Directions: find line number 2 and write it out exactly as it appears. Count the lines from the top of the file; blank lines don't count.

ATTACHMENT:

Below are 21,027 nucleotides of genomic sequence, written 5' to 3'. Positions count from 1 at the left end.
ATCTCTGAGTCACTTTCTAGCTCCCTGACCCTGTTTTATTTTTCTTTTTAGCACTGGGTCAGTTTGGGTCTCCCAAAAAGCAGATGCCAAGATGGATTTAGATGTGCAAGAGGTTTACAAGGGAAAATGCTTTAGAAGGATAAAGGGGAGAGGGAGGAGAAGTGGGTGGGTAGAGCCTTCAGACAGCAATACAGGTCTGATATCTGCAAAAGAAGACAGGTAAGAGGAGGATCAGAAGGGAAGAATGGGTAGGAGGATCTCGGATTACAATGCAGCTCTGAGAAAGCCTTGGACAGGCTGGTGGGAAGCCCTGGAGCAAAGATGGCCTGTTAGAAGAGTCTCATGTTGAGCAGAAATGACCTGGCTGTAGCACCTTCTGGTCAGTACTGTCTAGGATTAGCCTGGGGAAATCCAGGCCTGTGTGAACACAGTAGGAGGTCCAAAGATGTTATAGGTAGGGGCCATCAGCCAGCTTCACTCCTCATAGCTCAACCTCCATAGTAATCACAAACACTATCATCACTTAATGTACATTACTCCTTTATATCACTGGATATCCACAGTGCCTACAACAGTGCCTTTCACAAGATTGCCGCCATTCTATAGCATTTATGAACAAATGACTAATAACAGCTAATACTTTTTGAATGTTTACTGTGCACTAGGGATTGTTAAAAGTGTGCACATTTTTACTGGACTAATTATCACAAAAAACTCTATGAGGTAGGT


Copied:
ATCTCTGAGTCACTTTCTAGCTCCCTGACCCTGTTTTATTTTTCTTTTTAGCACTGGGTCAGTTTGGGTCTCCCAAAAAGCAGATGCCAAGATGGATTTAGATGTGCAAGAGGTTTACAAGGGAAAATGCTTTAGAAGGATAAAGGGGAGAGGGAGGAGAAGTGGGTGGGTAGAGCCTTCAGACAGCAATACAGGTCTGATATCTGCAAAAGAAGACAGGTAAGAGGAGGATCAGAAGGGAAGAATGGGTAGGAGGATCTCGGATTACAATGCAGCTCTGAGAAAGCCTTGGACAGGCTGGTGGGAAGCCCTGGAGCAAAGATGGCCTGTTAGAAGAGTCTCATGTTGAGCAGAAATGACCTGGCTGTAGCACCTTCTGGTCAGTACTGTCTAGGATTAGCCTGGGGAAATCCAGGCCTGTGTGAACACAGTAGGAGGTCCAAAGATGTTATAGGTAGGGGCCATCAGCCAGCTTCACTCCTCATAGCTCAACCTCCATAGTAATCACAAACACTATCATCACTTAATGTACATTACTCCTTTATATCACTGGATATCCACAGTGCCTACAACAGTGCCTTTCACAAGATTGCCGCCATTCTATAGCATTTATGAACAAATGACTAATAACAGCTAATACTTTTTGAATGTTTACTGTGCACTAGGGATTGTTAAAAGTGTGCACATTTTTACTGGACTAATTATCACAAAAAACTCTATGAGGTAGGT